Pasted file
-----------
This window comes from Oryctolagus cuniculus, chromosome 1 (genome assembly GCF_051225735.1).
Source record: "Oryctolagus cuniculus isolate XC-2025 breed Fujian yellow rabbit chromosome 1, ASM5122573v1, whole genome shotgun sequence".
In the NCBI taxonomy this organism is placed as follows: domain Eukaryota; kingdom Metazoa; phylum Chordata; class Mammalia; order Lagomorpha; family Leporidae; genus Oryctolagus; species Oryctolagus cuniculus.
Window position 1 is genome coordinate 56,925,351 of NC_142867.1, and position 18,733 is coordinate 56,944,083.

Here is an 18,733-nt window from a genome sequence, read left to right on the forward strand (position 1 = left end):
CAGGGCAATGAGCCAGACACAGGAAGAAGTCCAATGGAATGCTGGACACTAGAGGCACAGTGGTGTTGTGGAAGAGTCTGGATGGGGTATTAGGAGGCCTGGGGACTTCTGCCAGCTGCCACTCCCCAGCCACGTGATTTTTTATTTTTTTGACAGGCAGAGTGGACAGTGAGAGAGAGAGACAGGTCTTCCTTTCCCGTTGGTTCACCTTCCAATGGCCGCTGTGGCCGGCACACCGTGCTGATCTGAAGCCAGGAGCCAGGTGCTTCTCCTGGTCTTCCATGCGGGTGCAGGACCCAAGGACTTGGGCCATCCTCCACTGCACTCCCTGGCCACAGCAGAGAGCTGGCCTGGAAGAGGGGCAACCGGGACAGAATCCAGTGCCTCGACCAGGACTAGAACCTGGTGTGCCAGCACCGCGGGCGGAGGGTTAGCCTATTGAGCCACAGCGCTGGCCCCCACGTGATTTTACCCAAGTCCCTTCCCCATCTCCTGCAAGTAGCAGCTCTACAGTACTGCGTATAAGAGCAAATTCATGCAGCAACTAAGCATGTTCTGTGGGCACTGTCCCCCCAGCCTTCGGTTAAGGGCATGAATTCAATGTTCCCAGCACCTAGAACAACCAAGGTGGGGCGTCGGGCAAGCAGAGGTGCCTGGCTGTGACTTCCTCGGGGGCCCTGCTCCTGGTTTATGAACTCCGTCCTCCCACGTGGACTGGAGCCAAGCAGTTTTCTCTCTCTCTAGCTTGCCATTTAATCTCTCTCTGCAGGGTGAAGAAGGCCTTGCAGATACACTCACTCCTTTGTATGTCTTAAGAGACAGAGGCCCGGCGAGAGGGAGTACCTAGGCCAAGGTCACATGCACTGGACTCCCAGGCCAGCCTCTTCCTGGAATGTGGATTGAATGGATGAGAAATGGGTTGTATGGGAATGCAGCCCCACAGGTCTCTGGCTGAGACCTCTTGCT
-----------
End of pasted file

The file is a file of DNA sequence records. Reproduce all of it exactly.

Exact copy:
This window comes from Oryctolagus cuniculus, chromosome 1 (genome assembly GCF_051225735.1).
Source record: "Oryctolagus cuniculus isolate XC-2025 breed Fujian yellow rabbit chromosome 1, ASM5122573v1, whole genome shotgun sequence".
In the NCBI taxonomy this organism is placed as follows: domain Eukaryota; kingdom Metazoa; phylum Chordata; class Mammalia; order Lagomorpha; family Leporidae; genus Oryctolagus; species Oryctolagus cuniculus.
Window position 1 is genome coordinate 56,925,351 of NC_142867.1, and position 18,733 is coordinate 56,944,083.

Here is an 18,733-nt window from a genome sequence, read left to right on the forward strand (position 1 = left end):
CAGGGCAATGAGCCAGACACAGGAAGAAGTCCAATGGAATGCTGGACACTAGAGGCACAGTGGTGTTGTGGAAGAGTCTGGATGGGGTATTAGGAGGCCTGGGGACTTCTGCCAGCTGCCACTCCCCAGCCACGTGATTTTTTATTTTTTTGACAGGCAGAGTGGACAGTGAGAGAGAGAGACAGGTCTTCCTTTCCCGTTGGTTCACCTTCCAATGGCCGCTGTGGCCGGCACACCGTGCTGATCTGAAGCCAGGAGCCAGGTGCTTCTCCTGGTCTTCCATGCGGGTGCAGGACCCAAGGACTTGGGCCATCCTCCACTGCACTCCCTGGCCACAGCAGAGAGCTGGCCTGGAAGAGGGGCAACCGGGACAGAATCCAGTGCCTCGACCAGGACTAGAACCTGGTGTGCCAGCACCGCGGGCGGAGGGTTAGCCTATTGAGCCACAGCGCTGGCCCCCACGTGATTTTACCCAAGTCCCTTCCCCATCTCCTGCAAGTAGCAGCTCTACAGTACTGCGTATAAGAGCAAATTCATGCAGCAACTAAGCATGTTCTGTGGGCACTGTCCCCCCAGCCTTCGGTTAAGGGCATGAATTCAATGTTCCCAGCACCTAGAACAACCAAGGTGGGGCGTCGGGCAAGCAGAGGTGCCTGGCTGTGACTTCCTCGGGGGCCCTGCTCCTGGTTTATGAACTCCGTCCTCCCACGTGGACTGGAGCCAAGCAGTTTTCTCTCTCTCTAGCTTGCCATTTAATCTCTCTCTGCAGGGTGAAGAAGGCCTTGCAGATACACTCACTCCTTTGTATGTCTTAAGAGACAGAGGCCCGGCGAGAGGGAGTACCTAGGCCAAGGTCACATGCACTGGACTCCCAGGCCAGCCTCTTCCTGGAATGTGGATTGAATGGATGAGAAATGGGTTGTATGGGAATGCAGCCCCACAGGTCTCTGGCTGAGACCTCTTGCT